If you experienced Mother’s Day in any kind of way on Sunday, this note is for you.
I love sending flowers or gifts to my mom and mother-in-law, and wishing others a Happy Day. I love encouraging young moms to keep going, and thanking older moms for their example. Hearing of how other moms were celebrated makes my heart happy, for the gift of Motherhood is a gift indeed. It is a gift that in it’s purest form is one of strength, of perseverance, of speaking truth, of loving in the hard places in life, in walking alongside those brought into our paths. It is a gift that is like no other.
The actual celebration of Mother’s Day is one of my favorite days of the year. Why? Because my family dotes on me. I love celebrating the togetherness of our family. I love being a mom and honoring one of the hardest, most rewarding, never-ending “jobs” there is. I love taking pictures with my kids, watching them grow from the very first Mother’s Day we celebrated together, and I love watching their handwriting change over the years as they sign cards they’ve picked just for me. Mother’s Day empowers me, encourages me, refreshes my spirit to continue putting myself forward in the mothering department. It has challenged me, shown me things about myself that hurt, taught me to be selfless, to watch my words, to move beyond myself.
Mothering is a physical experience, but it is also one of great spirit. Something undefinable and intangible.
The Spirit of Motherhood runs deep. It is bigger than a physical birthing process. It courses in our spirits and gives the ability to love on others, to go out of our way to get a job done. It’s motivates us to stay up late at night, and work for the sole benefit of another.
The Spirit of Motherhood is something intangible. It is defined, yet undefined. It is all encompassing. It works hard to make life for others. The Spirit of Motherhood runs deep, but it is not solely for those who have birthed biological, living children.
I’ve been blessed to birth two thriving children, but if you know my story I’ve also said goodbye to three. Three I never got to hold in my arms or love on or kiss or make memories with. That fact isn’t lost on me, whether it’s Mother’s Day or any other random day in the year. It’s not lost on me that there are others who struggle with Mother’s Day. I get it. I get that there are those who have to endure Mother’s Day, those who have buried their own mothers and want little else but to give them one more hug. There are those who have never birthed their own children. There are adoptive mothers, surrogate mothers, child-less mothers, mothers who have had to say goodbye to their own children much sooner than we would choose, mothers who have lost pregnancies, mothers and children who do not speak to each other. There are those women who can’t have children, some who choose not to have children and others for which the very idea of celebrating Mom only revives memories they would rather not relive.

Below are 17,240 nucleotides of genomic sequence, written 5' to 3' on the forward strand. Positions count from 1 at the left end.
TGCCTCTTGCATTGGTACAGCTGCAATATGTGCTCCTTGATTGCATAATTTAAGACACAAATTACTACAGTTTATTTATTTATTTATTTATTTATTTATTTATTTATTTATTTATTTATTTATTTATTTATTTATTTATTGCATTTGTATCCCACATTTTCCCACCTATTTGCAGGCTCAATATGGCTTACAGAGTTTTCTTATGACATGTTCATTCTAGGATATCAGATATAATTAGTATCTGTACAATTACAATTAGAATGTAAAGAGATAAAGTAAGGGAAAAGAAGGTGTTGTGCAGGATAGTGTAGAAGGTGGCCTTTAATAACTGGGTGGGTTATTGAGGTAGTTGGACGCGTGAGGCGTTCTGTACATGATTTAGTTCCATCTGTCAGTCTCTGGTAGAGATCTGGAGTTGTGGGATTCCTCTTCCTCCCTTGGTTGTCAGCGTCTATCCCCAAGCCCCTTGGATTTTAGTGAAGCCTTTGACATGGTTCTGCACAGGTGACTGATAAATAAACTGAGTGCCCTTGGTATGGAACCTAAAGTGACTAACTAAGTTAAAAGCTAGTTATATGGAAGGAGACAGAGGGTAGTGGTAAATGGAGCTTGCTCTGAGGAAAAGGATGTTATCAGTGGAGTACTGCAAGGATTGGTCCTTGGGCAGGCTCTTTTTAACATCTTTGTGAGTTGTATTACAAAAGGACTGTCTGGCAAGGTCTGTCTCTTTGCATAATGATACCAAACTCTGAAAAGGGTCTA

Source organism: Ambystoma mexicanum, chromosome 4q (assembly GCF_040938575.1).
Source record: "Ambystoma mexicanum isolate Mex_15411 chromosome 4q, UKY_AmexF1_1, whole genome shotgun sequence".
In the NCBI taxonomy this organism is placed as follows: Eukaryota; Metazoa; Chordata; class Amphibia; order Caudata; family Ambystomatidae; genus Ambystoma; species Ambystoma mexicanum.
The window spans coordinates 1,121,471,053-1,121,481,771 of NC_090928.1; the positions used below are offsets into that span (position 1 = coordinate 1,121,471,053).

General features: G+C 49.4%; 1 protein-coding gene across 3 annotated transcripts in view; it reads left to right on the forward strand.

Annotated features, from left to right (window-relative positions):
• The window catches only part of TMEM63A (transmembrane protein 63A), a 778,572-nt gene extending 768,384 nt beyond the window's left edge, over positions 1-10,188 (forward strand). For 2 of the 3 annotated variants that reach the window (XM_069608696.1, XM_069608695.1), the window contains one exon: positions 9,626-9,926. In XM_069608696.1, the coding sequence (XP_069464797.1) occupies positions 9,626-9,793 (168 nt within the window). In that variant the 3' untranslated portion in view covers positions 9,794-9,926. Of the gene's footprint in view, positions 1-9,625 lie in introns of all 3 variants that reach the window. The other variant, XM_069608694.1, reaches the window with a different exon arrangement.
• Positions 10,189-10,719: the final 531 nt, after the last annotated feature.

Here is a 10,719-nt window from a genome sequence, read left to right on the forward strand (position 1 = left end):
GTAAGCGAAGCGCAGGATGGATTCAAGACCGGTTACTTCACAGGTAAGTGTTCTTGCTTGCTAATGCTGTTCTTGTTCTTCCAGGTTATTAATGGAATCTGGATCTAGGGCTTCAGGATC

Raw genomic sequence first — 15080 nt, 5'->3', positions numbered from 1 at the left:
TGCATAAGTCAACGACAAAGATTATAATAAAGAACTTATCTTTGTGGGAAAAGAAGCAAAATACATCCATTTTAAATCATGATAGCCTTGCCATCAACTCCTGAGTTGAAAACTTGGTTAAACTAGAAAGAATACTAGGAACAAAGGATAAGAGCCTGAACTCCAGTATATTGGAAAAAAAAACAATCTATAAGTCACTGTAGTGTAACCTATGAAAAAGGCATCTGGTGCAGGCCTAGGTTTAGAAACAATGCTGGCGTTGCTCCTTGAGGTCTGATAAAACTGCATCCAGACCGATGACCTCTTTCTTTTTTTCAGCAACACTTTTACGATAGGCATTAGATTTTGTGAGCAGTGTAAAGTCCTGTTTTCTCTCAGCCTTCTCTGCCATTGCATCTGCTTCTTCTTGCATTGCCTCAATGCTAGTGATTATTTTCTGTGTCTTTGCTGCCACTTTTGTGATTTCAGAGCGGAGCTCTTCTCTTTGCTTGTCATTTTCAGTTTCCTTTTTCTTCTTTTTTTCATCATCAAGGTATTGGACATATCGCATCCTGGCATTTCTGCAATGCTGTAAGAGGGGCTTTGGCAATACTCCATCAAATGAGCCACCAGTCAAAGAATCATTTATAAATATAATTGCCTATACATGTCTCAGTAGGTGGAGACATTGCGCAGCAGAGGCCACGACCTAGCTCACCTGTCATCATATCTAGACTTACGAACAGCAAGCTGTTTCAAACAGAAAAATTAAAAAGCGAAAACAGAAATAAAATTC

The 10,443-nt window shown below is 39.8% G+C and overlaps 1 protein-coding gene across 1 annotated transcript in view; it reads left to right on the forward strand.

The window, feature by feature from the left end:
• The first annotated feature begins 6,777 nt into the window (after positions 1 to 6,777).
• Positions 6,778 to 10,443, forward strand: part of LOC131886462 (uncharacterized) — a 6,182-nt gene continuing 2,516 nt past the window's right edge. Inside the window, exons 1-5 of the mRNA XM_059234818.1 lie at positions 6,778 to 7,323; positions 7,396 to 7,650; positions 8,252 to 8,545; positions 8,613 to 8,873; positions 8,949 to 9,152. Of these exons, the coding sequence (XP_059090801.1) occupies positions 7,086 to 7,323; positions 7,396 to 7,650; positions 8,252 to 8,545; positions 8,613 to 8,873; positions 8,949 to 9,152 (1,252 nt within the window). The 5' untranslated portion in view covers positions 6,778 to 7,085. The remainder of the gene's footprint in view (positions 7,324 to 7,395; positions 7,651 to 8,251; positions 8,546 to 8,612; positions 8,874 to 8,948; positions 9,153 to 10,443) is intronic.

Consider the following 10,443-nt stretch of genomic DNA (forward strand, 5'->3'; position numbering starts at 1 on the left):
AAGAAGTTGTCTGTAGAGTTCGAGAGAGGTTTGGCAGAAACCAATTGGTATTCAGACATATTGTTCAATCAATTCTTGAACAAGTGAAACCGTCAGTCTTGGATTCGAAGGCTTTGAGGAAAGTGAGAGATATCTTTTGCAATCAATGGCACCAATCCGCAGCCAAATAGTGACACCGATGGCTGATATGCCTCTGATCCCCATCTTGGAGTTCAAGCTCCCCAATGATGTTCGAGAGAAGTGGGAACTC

I know it’s hard. I know you have silent tears that you’re afraid to shed, or maybe you’ve cried all you think you can cry and feel like there are no tears left to shed. I know you have memories you’d rather avoid. I know you have thoughts that perhaps you’re tired of sharing, or think others are tired of hearing. I know there are heartaches that seem unbearable. Perhaps you do want to celebrate Mother’s Day for the benefit of those around you but, there is still a pervading sadness.
This week we read again that story of Esther, from the book of Esther. Jeremy preached on it on Sunday. As I was reading it I was reminded of the Spirit of Motherhood that takes precedent over the biological fact of motherhood. In Esther we don’t have confirmation or mention that she birthed any children herself, yet she took on the task of protecting an entire nation of people and doing something that would put her own life in danger. She would rise to the occasion of placing herself in the middle of an extreme situation for the benefit of others. She proved strength of character, faithfulness in her God, wisdom is her actions, love for her nation, honesty in her words. You could say the “mama bear” came out, and Esther made her words and intention clear.
Esther 4:16: “Go, gather together all the Jews who are in Susa, and fast for me. Do not eat or drink for three days, night or day. I and my attendants will fast as you do. When this is done, I will go to the king, even though it is against the law. And if I perish, I perish.”
When it looked like for me I would never have fulfilled the dreams of children I dreamt of and I asked God why, He reminded me that there are children in the world and my own neighborhoods who would benefit from another mother figure. So I have made that my aim. Along with loving my own two children, I have committed to pray on behalf of those who need protection, to love even when it hurts, to give out of my resources, to take on that opportunity to minister to those who need it.
From our beginnings, I believe there is a vital, powerful, deep, nurturing strength placed within women to be capable of advocating for others, whether we give birth to them or not, in whatever capacity or situation we find ourselves in. You can be blessed ladies, in your role in our world, knowing that it is one no one else can fulfill. You have been placed here at this time and place for a specific purpose. A purpose which no one else can fill.
My prayer for those ladies out there, longing to hold babies one more time, or hug their moms one more time, or receive a card from a mom-like figure is that God will remind you how incredible, strong and gifted, needed and wanted you are, exactly as you are.
You are loved today and everyday.